Gang issue halts gathering
A planned meeting between gangs and community leaders at Moerewa is on hold after the arrest of several gangsters.
Both groups were to meet at a marae on February 20 to discuss plans for a safer and improved community but after the February 17 arrests it was cancelled.
Police remain tight-lipped over the arrests but community leader Peeni Henare is confident that the town's commitment to positive solutions is more important than policing the community.
And talks with the gangs will resume once the situation is sorted out.
"The gangs - all of them - have shown a willingness to meet, and really it's just about opening communication lines," Mr Henare says.
"We're not going to solve it all at one meeting but we're definitely going to get the conversation started."
Mr Henare is part of an organising committee that held a meeting on February 8 with concerned residents keen to make Moerewa a better place to live.
Gang violence - including a stabbing and gunshots fired near homes in town this summer - were among problems discussed.
He says the plan could take 10 to 20 years to achieve - but the mood is positive.
"The gang issue is what brought the community together," he says.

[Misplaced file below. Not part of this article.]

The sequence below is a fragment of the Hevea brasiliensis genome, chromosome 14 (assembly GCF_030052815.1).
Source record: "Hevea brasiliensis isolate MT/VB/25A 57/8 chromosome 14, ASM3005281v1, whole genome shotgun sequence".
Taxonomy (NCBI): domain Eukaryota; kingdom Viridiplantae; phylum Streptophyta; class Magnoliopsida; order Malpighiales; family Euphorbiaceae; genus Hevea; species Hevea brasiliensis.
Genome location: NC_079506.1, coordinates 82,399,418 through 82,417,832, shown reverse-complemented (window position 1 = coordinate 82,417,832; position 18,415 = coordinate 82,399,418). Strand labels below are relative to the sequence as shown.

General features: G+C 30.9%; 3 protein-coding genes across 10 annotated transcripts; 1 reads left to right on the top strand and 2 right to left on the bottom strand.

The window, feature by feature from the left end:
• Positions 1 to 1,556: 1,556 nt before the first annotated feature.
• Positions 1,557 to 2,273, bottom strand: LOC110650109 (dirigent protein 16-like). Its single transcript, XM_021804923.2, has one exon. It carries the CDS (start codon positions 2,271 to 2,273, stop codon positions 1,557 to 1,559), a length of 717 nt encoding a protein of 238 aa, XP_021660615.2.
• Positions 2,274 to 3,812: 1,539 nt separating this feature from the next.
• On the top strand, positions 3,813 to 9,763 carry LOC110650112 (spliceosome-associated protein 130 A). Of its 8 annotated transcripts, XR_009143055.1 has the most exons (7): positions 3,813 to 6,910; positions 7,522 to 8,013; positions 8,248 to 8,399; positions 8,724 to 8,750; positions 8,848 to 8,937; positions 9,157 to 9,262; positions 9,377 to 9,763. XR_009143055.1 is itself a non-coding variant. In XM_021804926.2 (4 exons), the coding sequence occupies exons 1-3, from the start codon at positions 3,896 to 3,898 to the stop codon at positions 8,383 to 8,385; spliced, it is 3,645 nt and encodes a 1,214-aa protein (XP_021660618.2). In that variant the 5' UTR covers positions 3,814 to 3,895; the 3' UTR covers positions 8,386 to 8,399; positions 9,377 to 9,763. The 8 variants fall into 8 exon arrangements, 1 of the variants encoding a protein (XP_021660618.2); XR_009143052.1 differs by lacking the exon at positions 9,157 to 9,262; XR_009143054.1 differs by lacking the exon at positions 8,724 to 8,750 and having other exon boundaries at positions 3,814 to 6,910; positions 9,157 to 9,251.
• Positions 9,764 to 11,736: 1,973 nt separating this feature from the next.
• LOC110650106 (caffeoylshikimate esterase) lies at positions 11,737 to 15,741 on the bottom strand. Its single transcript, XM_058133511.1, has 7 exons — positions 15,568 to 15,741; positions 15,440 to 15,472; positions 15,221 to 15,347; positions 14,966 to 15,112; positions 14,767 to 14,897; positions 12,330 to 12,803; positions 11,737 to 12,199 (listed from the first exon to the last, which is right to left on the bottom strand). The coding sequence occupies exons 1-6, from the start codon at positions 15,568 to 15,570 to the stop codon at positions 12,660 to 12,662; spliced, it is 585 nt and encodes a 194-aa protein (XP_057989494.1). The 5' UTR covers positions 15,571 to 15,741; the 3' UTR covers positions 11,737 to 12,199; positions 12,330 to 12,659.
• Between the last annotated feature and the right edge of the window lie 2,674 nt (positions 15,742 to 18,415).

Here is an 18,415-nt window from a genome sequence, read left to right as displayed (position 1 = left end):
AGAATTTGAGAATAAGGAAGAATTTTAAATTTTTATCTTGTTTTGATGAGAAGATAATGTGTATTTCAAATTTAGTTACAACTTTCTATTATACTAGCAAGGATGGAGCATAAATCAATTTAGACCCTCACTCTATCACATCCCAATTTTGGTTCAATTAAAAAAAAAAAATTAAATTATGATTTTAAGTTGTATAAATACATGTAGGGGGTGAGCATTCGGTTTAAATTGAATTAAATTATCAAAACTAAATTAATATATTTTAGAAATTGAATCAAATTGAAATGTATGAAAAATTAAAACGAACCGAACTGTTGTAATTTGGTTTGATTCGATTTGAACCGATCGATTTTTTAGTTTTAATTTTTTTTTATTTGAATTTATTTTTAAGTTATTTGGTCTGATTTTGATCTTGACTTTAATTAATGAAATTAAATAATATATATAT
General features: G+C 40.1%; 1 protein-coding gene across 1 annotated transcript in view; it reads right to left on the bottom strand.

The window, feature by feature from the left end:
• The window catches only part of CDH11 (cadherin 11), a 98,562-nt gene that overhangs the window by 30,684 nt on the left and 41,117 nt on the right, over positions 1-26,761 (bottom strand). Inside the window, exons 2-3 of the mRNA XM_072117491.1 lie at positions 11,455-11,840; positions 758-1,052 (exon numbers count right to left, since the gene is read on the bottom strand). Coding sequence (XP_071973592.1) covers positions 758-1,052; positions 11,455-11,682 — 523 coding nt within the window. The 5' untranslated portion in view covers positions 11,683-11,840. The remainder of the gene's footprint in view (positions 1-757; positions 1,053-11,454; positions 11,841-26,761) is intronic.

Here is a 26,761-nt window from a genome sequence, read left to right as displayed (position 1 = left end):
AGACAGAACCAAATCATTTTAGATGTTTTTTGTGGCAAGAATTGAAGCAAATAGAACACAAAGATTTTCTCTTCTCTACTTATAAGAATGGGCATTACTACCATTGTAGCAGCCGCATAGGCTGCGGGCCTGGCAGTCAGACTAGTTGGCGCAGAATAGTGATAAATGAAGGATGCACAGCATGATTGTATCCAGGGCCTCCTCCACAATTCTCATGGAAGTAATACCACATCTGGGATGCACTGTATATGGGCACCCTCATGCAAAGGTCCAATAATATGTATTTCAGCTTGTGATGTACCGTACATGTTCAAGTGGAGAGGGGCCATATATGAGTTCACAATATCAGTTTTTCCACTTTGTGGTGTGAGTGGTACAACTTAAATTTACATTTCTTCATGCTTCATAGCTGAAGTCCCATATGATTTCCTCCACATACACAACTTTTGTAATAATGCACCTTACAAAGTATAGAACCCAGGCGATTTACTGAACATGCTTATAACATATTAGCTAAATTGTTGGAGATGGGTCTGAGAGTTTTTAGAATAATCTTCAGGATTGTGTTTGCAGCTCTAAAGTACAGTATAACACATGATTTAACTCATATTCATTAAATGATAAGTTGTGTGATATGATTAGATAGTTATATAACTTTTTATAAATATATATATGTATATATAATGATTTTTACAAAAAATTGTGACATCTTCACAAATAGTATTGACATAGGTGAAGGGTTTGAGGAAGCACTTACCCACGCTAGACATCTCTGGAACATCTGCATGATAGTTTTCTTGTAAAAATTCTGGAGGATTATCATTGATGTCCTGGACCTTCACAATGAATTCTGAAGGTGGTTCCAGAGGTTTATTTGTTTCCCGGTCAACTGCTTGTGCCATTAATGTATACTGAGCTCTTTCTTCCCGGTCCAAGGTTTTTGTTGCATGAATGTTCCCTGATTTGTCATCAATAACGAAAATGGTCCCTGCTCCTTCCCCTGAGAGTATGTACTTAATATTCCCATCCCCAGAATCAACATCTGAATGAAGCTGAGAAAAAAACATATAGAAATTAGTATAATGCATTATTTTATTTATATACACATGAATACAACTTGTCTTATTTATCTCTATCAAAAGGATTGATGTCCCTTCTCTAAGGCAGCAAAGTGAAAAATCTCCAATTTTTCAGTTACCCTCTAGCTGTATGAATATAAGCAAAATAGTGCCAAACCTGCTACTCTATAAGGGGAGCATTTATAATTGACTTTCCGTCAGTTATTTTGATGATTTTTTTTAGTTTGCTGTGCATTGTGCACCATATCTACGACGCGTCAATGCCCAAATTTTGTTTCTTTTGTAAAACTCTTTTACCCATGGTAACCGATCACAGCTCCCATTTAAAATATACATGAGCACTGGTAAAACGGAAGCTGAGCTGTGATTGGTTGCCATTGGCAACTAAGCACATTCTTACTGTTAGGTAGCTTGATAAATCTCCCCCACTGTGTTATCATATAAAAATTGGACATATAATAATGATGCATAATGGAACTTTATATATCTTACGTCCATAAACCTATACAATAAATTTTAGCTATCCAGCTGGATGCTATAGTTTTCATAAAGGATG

"The community has decided that we need to meet more regularly."
Mr Henare says options to promote town safety could include CCTV cameras on the main road.
Shop owners could also agree to not serve children after 9pm in a bid to discourage loitering.
A number of other alternatives also need to be discussed.
"Our street lighting in Moerewa hasn't been fixed in years - and street lighting makes a big difference.
"It's safety for our kids and families," Mr Henare says.
The current drive is not about policing the town, but connecting people to the support they need and encouraging a positive mentality.
"We're just trying to encourage our people to be more positive parents.
"There are programmes out there for young solo mums, or dads, or where de facto families can come together to learn how to be responsible," he says,
"That's what a lot of our young people are missing nowadays."
Mr Henare says some parents need support and guidance.
"There's an old saying: ‘It takes a village to raise a child' and we've got to get back into that mentality.
"When I was a kid if my aunties and uncles saw me up the road they booted my bum and sent me home," he says.
"But nowadays we only look after our own kids. We don't worry about the others."
He says people are still in the "honeymoon phase" of a renewed commitment to the community but there is a "unity" and "willingness" to affect change.
Mr Henare says the community is starting to look at ways to access council and government services that may help.